A team of researchers with AMD have filed a patent application that looks toward a more efficient and reliable quantum computing architecture, thanks to a conventional multi-SIMD (Single Instruction Multiple Data) approach.
According to the application, AMD is researching a system that aims to use quantum teleportation to increase a quantum system's reliability, while simultaneously reducing the number of qubits necessary for a given calculation. The aim is to both alleviate scaling problems and calculation errors stemming from system instability.
There are two major hurdles on the road to quantum development and eventual quantum supremacy: scalability and stability. Quantum states are a fickle matter, so sensitive that they can decohere at the slightest provocation -- and a quantum system's sensitivity tends to increase with the presence of more qubits in a given system.
The AMD patent, titled "Look Ahead Teleportation for Reliable Computation in Multi-SIMD Quantum Processor," aims to improve quantum stability, scalability, and performance in novel, more efficient ways. It describes a quantum architecture based on quantum processing regions: areas of the chip that hold or can hold qubits, lying in wait for their turn on the processing pipeline. AMD's approach aims to improve on existing quantum architectures by actually reducing the number of qubits needed to perform complex calculations -- via the science fiction-esque concept of quantum teleportation.
AMD's design aims to teleport qubits across regions, enabling workloads that would theoretically require in-order execution to become capable of being processed in an out-of-order philosophy. As a quick refresher, in-order execution features dependencies between one instruction and the next, meaning that a workload has to be processed sequentially, with later steps dependent on the previous step being fully processed and its result being known before the chip can move ahead with the computation.
As you may imagine, there are chip resources (in this case, qubits) that sit idle until it's their time to perform the next calculation step. On the other hand, Out-of-order execution analyzes a given workload, figures out which parts of it are dependent on previous results and which are not, and executes every step of the instruction that doesn't require a previous result, thus improving performance via increased parallelism.
AMD's patent also includes a look-ahead processor embedded into the architecture,
tasked to analyze the input workload, predict what steps can be tackled in parallel (and those that can't), and appropriately distribute the workload across qubits, using a quantum teleporting technique to deliver them to the required quantum processing, SIMD-based region.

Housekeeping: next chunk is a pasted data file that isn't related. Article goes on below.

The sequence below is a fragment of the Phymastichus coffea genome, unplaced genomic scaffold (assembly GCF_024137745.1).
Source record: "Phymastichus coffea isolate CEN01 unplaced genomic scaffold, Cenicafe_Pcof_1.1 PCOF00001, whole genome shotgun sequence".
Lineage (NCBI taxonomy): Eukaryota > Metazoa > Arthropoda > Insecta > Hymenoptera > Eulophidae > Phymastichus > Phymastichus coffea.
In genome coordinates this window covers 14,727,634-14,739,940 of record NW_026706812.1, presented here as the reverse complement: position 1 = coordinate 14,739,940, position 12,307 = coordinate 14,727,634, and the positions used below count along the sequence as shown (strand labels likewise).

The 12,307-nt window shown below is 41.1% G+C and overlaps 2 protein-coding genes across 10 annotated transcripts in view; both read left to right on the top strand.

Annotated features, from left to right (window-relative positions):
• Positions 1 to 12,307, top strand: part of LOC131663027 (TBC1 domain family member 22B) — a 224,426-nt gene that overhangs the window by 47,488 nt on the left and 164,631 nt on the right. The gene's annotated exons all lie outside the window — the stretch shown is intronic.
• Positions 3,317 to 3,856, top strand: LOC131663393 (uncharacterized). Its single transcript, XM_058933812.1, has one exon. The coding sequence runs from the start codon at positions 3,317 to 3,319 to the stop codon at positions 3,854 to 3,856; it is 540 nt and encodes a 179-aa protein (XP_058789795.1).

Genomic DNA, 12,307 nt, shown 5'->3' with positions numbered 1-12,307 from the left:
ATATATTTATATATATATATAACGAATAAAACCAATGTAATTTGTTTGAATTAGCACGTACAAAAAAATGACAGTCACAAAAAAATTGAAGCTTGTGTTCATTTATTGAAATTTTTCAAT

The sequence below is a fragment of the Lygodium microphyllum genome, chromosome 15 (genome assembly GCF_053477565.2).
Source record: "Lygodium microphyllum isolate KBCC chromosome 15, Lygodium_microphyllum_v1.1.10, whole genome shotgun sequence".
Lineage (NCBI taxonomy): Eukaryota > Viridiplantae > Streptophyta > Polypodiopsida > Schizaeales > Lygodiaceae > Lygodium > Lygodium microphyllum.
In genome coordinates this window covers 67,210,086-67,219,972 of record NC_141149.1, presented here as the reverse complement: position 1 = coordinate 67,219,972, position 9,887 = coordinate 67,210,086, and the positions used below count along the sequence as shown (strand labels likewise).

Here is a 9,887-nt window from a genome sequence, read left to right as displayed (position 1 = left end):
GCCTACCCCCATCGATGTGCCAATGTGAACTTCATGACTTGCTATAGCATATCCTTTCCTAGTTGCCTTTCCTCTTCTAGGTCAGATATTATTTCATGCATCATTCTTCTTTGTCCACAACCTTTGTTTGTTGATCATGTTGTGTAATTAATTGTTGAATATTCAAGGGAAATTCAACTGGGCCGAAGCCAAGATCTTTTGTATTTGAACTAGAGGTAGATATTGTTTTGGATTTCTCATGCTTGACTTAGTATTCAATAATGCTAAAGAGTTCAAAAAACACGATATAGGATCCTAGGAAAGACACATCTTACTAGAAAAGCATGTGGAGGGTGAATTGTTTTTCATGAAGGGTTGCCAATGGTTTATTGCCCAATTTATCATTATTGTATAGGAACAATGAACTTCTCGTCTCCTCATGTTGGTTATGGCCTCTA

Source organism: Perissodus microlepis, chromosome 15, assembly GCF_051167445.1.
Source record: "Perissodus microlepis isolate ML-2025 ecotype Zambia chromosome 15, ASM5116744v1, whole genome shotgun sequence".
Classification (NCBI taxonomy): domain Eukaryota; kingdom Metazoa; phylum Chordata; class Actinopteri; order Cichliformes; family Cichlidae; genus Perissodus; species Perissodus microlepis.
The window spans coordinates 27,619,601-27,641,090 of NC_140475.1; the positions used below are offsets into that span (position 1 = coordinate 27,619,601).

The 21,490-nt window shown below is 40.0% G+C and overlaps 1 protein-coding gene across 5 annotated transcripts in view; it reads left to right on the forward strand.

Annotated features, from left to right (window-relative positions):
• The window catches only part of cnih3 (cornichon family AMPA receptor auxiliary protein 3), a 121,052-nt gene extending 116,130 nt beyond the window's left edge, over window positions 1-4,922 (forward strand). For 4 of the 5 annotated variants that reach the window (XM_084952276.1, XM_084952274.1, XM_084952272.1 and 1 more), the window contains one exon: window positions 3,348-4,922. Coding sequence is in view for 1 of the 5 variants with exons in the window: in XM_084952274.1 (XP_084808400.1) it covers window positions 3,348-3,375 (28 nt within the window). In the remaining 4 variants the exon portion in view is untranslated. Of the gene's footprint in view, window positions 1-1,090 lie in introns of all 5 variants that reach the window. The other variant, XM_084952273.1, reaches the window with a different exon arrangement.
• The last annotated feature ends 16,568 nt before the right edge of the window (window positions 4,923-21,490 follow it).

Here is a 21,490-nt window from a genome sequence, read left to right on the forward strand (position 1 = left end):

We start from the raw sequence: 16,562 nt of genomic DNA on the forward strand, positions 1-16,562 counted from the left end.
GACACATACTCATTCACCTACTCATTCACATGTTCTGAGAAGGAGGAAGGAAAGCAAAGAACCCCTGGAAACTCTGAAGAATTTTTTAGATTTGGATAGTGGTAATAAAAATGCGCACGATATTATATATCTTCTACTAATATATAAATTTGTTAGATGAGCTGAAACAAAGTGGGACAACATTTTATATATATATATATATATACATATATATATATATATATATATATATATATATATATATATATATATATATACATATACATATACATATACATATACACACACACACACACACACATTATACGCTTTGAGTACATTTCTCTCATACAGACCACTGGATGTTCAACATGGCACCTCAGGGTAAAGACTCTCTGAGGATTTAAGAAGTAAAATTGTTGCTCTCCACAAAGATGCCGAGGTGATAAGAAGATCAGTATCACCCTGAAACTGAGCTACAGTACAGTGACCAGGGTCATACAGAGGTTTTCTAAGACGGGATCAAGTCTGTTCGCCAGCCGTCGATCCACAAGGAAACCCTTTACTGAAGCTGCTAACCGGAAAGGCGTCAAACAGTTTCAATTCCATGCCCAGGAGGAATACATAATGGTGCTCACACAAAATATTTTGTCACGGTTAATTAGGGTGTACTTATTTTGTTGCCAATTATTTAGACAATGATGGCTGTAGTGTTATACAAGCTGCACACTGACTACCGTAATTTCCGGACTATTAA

How this quantum teleportation occurs isn't described in the patent -- it looks like AMD is playing its cards close to its chest on this one. Perhaps we're looking at the beginning of AMD's "Zen 98" design (that's a joke, to be clear), or maybe this will not materialize in an actual product. But it does show, beyond any doubt and surprising no one, that AMD is indeed working on quantum computing. That seems to be the next great computing race. And while AMD may or may not be backing the right horse to ride toward an eventual victory, at least it seems the company does plan to be a part of the race.
Even Intel doesn't have any interest in this field, so why would AMD do that?
intel has been doing some research and prototyping for quantum computing for several years now.
Quantum tunneling is completely different. Tunneling is basically where electrons (for example) are "leaking" out of the confined space they are supposed to be travelling through. A more technical explanation is where "a wavefunction can propagate through a potential barrier." (wikipedia)
Teleportation is where the state of one quantum particle can be instantaneously imparted onto another quantum particle, essentially making the second particle indistinguishable from the original. This is quite similar in my mind to quantum entanglement in which 2 particles are somehow "connected" in a way that if properties of one particle change then the "entangled" particle also changes to match without the need of any human action in order to force the issue. I believe in most quantum computer setups, they are leveraging the "entangled" particles whereas AMD seems to be pursuing the idea of using teleportation instead. This saves the hassle of keeping particles entangled (tricky as entanglement is hard to maintain) and instead just forcing a teleportation each time it is needed.